ISEA Istanbul 2011

Istanbul's Bosphorus: a great place to discuss electronic arts!

Closeby, at the Istanbul Museum of Archaeology, a lion's glazed eye gazes from the Ishtar Gate.

I recently got back from the International Symposium on Electronic Art (ISEA2011), which was in Turkey this year. It will be in New Mexico next year (they really do know how to pick magical settings) and if you're interested in going, you can find information on submitting proposals here. It's a great community of researchers, thinkers, tinkerers, rebels, artists and technophiles who come together to discuss the state of electronic media from a critical perspective.

The conference lasted for 7 days. Every morning started with 5 panels (each with about 4 presenters), followed by a daily keynote address, then 5 paper sessions (again, each with about 4 presenters), and finally, 5 more paper sessions. Oh, but there were also about 6 workshops happening throughout the day, simultaneously. Several galleries were presenting works by ISEA artists, and there were also performances associated with the conference. Compute that together, and it adds up to...probably more than 500 presentations on the topic. It was exhausting!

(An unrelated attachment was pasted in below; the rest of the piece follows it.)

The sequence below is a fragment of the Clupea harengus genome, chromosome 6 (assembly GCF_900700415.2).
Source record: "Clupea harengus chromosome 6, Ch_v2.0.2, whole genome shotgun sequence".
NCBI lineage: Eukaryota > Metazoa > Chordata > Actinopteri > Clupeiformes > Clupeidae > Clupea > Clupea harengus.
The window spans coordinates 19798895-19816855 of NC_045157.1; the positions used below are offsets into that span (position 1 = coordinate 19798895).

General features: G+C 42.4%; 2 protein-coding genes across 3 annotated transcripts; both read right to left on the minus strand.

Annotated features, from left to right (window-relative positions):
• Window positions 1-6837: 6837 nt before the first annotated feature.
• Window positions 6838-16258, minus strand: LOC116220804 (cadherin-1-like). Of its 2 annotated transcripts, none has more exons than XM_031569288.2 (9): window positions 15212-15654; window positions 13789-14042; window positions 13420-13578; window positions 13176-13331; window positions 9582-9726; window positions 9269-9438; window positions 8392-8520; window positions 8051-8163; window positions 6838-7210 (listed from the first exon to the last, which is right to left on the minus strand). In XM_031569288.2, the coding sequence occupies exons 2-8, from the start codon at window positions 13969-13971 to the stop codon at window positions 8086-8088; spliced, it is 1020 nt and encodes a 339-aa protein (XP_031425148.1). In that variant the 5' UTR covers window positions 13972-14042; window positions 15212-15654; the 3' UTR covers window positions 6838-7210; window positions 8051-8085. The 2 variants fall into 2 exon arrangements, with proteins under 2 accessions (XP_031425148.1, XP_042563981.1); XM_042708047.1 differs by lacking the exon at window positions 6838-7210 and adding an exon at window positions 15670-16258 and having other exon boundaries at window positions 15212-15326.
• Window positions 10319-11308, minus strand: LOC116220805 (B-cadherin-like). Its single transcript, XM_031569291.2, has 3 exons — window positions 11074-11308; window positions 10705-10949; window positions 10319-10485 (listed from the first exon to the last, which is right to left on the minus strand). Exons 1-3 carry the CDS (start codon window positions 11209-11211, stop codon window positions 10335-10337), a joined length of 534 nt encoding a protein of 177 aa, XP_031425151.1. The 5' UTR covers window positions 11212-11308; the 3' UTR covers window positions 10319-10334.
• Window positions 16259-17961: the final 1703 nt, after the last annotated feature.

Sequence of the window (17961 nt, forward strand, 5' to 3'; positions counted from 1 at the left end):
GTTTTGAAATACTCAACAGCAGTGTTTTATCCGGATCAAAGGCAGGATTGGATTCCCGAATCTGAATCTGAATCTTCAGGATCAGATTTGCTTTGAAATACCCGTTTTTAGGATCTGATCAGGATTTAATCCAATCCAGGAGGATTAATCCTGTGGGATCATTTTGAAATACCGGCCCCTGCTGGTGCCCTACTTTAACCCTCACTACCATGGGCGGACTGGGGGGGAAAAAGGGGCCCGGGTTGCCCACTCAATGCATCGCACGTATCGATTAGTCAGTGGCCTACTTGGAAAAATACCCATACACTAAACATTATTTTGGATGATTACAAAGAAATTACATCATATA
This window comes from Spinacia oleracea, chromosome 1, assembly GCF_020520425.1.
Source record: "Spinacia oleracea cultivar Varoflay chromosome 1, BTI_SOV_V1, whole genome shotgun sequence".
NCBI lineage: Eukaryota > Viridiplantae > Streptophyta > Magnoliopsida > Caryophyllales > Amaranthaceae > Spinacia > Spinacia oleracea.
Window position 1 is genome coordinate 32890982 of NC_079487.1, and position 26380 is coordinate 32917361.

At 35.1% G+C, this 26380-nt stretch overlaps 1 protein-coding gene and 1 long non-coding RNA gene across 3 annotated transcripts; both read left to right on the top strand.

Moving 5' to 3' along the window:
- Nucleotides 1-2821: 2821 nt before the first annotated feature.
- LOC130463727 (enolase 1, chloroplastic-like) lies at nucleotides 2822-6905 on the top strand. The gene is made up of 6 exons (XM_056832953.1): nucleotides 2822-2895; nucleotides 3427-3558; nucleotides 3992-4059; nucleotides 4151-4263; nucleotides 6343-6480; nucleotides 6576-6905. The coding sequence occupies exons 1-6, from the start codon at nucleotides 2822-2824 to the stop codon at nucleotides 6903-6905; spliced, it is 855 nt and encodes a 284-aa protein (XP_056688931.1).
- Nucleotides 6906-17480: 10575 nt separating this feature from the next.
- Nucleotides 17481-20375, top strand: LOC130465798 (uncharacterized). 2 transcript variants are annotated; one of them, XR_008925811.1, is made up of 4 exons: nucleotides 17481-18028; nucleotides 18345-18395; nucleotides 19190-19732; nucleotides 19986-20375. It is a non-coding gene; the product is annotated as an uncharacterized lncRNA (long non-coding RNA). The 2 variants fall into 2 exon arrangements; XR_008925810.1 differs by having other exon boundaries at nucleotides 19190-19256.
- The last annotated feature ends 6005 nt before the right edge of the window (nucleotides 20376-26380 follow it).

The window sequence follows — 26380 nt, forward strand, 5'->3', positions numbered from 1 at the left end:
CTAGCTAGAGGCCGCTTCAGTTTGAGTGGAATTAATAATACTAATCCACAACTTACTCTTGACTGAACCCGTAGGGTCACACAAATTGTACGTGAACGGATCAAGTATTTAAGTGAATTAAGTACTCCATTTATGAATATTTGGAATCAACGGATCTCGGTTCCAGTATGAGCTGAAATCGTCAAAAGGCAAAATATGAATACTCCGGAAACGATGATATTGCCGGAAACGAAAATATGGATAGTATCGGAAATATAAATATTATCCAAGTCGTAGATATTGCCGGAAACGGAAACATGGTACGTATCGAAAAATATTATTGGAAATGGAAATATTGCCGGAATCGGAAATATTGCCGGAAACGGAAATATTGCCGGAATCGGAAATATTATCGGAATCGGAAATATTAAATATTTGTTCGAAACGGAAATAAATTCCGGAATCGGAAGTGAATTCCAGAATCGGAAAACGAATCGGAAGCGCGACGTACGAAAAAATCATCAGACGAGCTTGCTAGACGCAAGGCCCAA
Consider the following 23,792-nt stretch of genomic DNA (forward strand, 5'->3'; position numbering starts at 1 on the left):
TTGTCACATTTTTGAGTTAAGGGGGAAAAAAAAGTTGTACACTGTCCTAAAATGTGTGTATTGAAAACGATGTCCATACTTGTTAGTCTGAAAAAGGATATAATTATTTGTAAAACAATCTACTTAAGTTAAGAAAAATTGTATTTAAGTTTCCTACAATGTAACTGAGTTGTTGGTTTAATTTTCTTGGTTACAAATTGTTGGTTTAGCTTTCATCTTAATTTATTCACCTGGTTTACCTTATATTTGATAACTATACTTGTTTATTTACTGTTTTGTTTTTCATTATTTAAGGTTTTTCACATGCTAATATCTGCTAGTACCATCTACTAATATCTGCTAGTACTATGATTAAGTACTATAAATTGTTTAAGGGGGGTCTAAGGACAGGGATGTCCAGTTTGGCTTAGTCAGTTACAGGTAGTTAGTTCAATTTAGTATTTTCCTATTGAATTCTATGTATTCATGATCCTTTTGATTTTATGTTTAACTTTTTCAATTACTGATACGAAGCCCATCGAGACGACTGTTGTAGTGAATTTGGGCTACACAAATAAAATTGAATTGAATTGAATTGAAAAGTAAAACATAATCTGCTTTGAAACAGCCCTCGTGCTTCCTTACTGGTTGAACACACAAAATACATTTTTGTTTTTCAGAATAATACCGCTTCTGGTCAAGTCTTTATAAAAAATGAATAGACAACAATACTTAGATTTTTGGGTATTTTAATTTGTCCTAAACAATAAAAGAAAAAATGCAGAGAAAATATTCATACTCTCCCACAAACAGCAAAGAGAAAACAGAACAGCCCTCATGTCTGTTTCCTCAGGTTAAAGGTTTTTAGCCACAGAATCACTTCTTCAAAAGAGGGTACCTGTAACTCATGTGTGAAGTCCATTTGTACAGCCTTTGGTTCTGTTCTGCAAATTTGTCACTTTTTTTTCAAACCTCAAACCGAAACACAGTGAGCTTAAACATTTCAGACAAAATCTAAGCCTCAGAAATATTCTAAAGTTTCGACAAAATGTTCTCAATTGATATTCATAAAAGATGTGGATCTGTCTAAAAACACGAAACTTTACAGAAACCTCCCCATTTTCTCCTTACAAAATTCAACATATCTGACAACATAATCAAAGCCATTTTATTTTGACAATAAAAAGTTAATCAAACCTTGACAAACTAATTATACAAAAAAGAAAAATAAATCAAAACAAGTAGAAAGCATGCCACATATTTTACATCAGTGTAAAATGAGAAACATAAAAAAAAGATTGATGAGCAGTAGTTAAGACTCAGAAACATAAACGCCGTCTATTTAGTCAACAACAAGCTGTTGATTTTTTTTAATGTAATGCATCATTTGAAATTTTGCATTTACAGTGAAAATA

MIT's William Uricchio delivers a keynote on The Algorithmic Turn at ISEA2011

On the third day, I taught a workshop on making impressions of magnetic field patterns of credit card magstripes. Along with teaching this subversive, yet crafty technique to a diverse group of ISEA-ites, I also forced them to watch my powerpoint on the history of our knowledge of magnetic fields. (Yawn, for most. Sorry! I loved sifting through the history, though.)

The rest of the time (and apart from stealthy trips to Istanbul's breathtaking cultural sites, like the Aya Sophia and Topkapi Palace), I tried to take in as much of the conference as possible. There was a general lack of debate, but a few very heated moments stood out. A panel on hackerspaces (Hackerspaces, DIY Bio and Citizen Science: The Rise of Tinkering and Prototype Culture) instigated some very important questions about the future of alternatives to the institution. It was moderated by Denisa Kera, and featured some very colorful presenters: Venzha from honf, Christopher Coenen talking about transhumanism, Marc Tuters on the familiar topic of design fiction, and the brilliant Rob van Kranenberg.

The inspiring Turkish sun sets Aya Sophia aglow.

I was hoping for more critical analysis of the wearable technology crafting community from Open Culture + Wearables (I think there is an over-reliance on things like the cyborg aesthetic and materials like conductive yarn creating an unfortunate set of cliches that dampen the radical potential of the field.), but the speakers were incredibly informative. Then, there was a totally redeeming moment at the end of the Art - Science Relations panel where SymbioticA co-founder Oron Catts and others accused the capitalist economic structure of co-opting science, and a palpable sense of anarchy was in the air. It was great!

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